of the fluorescence "On" process. Credit: WANG Yanfang et al.
Photothermal therapy (PTT) is a promising alternative method for cancer treatment due to advantages of non-invasiveness, precise temporal and spatial control, strong specificity and high tumor destruction efficiency.
At present, the clinical evaluation of cancer treatment mainly relies on cytology, histopathology and imaging. Meanwhile, tumor therapy and its therapeutic efficiency evaluation are conducted separately.
Recently, a research group led by Prof. Liang Gaolin from University of Science and Technology of China (USTC) of Chinese Academy of Science, collaborating with Dr. Wang Longsheng from the Second Affiliated Hospital of Anhui Medical University, reported an 'intelligent' strategy of using organic nanoparticles to evaluate PTT efficiency on tumor in real time.
The study was published online in ACS Nano on July 27.
Via a CBT-Cys click condensation reaction, the researchers designed a small molecular near-infrared probe Cys(StBu)-Asp-Glu-Val-Asp-Lys(Cypate)-CBT (Cy-CBT) and prepared an intelligent nanoparticle Cy-CBT-NP, which is a fluorescence-quenched photothermal nanoparticle.
After tumor cells' uptake of Cy-CBT-NP, the tumor was treated with photothermal therapy under 808 nm laser irradiation. During the PTT, the tumor cell eventually died and the Caspase 3 (Casp 3) was activated.
Casp 3 specifically recognized and cleaved DEVD substrates in the Cy-CBT-NP to yield Cy-CBT-NP-Cleaved which was accompanied by near-infrared fluorescence (NIF), turning the fluorescence 'on.'
Because the PTT efficiency, Casp3 activity, and the turned-on NIR fluorescence intensity are positively correlated, this intelligent nanoparticle Cy-CBT-NP can be used to evaluate the tumor photothermal efficiency in real time.
Compared with the traditional tumor efficiency evaluation method, the strategy is real-time and can help doctors adjust the treatment plan in time.
How to make non-magnetic materials magnetic
A complex process can modify non-magnetic oxide materials in such a way to make them magnetic. The basis for this new phenomenon is controlled layer-by-layer growth of each material. An international research team with researchers from Martin Luther University Halle-Wittenberg (MLU) reported on their unexpected findings in the journal Nature Communications.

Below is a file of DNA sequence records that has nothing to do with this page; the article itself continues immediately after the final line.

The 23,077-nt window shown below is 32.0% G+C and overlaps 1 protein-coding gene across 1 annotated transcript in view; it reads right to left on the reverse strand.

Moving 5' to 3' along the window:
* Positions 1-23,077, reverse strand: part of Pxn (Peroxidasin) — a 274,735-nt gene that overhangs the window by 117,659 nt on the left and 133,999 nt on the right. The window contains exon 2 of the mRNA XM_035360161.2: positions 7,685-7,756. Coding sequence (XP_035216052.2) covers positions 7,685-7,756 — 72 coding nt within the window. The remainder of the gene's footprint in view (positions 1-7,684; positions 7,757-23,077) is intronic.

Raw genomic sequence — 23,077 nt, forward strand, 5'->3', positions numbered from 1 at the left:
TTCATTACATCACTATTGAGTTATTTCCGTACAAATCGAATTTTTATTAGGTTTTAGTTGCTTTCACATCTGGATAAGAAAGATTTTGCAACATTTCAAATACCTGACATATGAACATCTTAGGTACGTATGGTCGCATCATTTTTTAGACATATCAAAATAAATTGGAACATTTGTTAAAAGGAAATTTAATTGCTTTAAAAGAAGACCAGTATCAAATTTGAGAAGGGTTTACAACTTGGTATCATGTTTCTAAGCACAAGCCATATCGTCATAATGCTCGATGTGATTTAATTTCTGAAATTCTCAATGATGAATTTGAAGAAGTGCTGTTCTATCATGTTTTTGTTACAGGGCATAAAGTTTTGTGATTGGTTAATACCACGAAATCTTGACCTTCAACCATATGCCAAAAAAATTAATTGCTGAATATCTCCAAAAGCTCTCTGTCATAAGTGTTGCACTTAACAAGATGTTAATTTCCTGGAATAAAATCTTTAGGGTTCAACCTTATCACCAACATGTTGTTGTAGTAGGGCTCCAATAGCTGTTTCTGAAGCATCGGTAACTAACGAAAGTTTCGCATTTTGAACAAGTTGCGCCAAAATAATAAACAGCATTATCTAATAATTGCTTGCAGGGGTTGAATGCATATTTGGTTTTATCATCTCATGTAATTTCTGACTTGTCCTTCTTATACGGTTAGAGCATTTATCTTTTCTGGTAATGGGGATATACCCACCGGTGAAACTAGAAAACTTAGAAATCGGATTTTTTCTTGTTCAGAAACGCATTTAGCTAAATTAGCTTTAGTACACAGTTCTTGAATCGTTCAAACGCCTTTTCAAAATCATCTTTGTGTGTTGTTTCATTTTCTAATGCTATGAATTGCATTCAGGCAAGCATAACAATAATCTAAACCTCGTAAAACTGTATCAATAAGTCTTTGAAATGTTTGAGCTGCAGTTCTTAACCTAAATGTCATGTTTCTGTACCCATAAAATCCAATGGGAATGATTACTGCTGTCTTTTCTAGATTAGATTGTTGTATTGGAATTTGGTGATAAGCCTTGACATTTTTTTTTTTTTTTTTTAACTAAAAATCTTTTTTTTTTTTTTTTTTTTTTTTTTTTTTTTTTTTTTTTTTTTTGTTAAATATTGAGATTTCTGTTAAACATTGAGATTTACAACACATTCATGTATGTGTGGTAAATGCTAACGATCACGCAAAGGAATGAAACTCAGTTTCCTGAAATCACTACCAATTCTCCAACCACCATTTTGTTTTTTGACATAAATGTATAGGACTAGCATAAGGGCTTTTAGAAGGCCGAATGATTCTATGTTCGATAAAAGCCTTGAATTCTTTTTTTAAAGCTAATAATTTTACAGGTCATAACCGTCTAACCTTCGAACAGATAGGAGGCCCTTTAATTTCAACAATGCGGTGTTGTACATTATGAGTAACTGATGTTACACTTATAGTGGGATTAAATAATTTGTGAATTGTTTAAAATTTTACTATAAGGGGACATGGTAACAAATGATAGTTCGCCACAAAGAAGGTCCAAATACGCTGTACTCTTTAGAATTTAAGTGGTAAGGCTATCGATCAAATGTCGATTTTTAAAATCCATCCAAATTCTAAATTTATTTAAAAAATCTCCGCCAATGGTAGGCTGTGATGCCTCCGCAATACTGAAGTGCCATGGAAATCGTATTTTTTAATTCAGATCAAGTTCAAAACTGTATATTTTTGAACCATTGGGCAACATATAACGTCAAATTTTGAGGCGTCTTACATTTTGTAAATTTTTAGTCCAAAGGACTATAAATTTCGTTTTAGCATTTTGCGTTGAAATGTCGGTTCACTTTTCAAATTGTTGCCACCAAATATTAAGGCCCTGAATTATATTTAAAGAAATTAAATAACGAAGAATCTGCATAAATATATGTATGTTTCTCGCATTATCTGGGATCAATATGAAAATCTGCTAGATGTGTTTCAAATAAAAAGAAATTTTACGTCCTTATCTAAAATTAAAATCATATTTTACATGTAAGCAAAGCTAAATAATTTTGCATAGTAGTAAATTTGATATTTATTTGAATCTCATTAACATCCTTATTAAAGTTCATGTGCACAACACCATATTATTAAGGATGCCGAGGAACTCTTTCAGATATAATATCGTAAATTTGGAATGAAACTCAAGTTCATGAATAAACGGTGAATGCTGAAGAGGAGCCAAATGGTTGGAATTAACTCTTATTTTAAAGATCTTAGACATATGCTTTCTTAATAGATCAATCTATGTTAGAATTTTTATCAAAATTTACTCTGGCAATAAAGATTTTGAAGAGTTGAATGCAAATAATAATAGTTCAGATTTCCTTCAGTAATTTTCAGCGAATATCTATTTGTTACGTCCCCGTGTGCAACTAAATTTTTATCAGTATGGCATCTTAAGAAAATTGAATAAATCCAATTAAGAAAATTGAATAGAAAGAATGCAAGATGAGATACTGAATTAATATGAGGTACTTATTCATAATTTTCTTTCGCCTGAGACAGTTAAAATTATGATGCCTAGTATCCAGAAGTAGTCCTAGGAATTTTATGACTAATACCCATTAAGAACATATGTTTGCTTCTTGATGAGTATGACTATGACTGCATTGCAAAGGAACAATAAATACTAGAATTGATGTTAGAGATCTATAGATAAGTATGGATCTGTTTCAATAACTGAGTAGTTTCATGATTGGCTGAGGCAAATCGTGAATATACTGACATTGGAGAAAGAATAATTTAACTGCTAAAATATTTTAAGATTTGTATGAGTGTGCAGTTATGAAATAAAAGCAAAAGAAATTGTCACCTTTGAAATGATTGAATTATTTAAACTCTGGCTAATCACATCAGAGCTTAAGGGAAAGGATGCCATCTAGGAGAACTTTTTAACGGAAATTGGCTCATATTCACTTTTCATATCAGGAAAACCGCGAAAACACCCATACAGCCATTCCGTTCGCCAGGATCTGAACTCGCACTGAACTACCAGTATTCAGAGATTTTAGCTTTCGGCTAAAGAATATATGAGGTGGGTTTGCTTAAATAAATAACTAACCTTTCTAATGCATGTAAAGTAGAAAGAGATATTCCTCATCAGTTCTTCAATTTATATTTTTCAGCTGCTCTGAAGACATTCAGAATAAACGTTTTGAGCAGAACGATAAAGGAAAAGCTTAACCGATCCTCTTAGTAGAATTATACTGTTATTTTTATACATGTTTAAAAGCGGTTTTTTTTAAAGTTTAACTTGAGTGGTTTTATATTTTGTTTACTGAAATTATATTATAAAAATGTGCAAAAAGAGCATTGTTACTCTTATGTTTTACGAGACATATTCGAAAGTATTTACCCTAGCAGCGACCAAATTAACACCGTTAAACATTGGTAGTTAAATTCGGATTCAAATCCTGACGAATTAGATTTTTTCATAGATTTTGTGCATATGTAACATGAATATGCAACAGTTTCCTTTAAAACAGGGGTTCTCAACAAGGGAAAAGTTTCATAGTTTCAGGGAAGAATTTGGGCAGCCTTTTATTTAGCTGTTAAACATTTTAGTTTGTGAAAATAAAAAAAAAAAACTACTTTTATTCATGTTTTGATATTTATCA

In solid-state physics, oxide layers only a few nanometres thick are known to form a so-called two-dimensional electron gas. These thin layers, separated from one another, are transparent and electrically insulating materials. However, when one thin layer grows on top of the other, a conductive area forms under certain conditions at the interface, which has a metallic shine. "Normally this system remains non-magnetic," says Professor Ingrid Mertig from the Institute of Physics at MLU. The research team has succeeded in controlling conditions during layer growth so that vacancies are created in the atomic layers near the interface. These are later filled in by other atoms from adjoining atomic layers.
The theoretical calculations and explanations for this newly discovered phenomenon were made by Ingrid Mertig's team of physicists. The method was then experimentally tested by several research groups throughout Europe—including a group led by Professor Kathrin Dörr from MLU. They were able to prove the magnetism in the materials. "This combination of computer simulations and experiments enabled us to decipher the complex mechanism responsible for the development of magnetism," explains Mertig.